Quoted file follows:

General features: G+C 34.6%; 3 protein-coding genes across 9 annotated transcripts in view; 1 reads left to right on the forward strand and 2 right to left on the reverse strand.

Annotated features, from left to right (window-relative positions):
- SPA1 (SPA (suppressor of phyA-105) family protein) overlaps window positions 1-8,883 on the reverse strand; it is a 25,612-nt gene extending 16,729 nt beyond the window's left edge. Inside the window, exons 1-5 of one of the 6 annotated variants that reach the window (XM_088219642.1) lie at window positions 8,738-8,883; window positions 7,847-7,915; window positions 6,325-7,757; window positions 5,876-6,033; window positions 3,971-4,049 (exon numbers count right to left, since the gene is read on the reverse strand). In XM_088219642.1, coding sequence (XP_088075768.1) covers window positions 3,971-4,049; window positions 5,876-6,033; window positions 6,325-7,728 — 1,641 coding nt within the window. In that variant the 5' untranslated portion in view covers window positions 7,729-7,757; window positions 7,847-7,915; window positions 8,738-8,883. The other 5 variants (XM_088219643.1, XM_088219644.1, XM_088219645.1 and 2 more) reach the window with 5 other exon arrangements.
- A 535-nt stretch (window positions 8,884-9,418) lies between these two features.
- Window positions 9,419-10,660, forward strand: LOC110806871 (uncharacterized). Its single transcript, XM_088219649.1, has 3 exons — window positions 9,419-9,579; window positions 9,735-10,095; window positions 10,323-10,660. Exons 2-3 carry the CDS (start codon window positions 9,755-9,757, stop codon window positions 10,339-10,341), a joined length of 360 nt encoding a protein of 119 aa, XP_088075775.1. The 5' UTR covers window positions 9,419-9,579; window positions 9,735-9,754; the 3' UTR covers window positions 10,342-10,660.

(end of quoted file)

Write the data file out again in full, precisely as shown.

General features: G+C 34.6%; 3 protein-coding genes across 9 annotated transcripts in view; 1 reads left to right on the forward strand and 2 right to left on the reverse strand.

Annotated features, from left to right (window-relative positions):
- SPA1 (SPA (suppressor of phyA-105) family protein) overlaps window positions 1-8,883 on the reverse strand; it is a 25,612-nt gene extending 16,729 nt beyond the window's left edge. Inside the window, exons 1-5 of one of the 6 annotated variants that reach the window (XM_088219642.1) lie at window positions 8,738-8,883; window positions 7,847-7,915; window positions 6,325-7,757; window positions 5,876-6,033; window positions 3,971-4,049 (exon numbers count right to left, since the gene is read on the reverse strand). In XM_088219642.1, coding sequence (XP_088075768.1) covers window positions 3,971-4,049; window positions 5,876-6,033; window positions 6,325-7,728 — 1,641 coding nt within the window. In that variant the 5' untranslated portion in view covers window positions 7,729-7,757; window positions 7,847-7,915; window positions 8,738-8,883. The other 5 variants (XM_088219643.1, XM_088219644.1, XM_088219645.1 and 2 more) reach the window with 5 other exon arrangements.
- A 535-nt stretch (window positions 8,884-9,418) lies between these two features.
- Window positions 9,419-10,660, forward strand: LOC110806871 (uncharacterized). Its single transcript, XM_088219649.1, has 3 exons — window positions 9,419-9,579; window positions 9,735-10,095; window positions 10,323-10,660. Exons 2-3 carry the CDS (start codon window positions 9,755-9,757, stop codon window positions 10,339-10,341), a joined length of 360 nt encoding a protein of 119 aa, XP_088075775.1. The 5' UTR covers window positions 9,419-9,579; window positions 9,735-9,754; the 3' UTR covers window positions 10,342-10,660.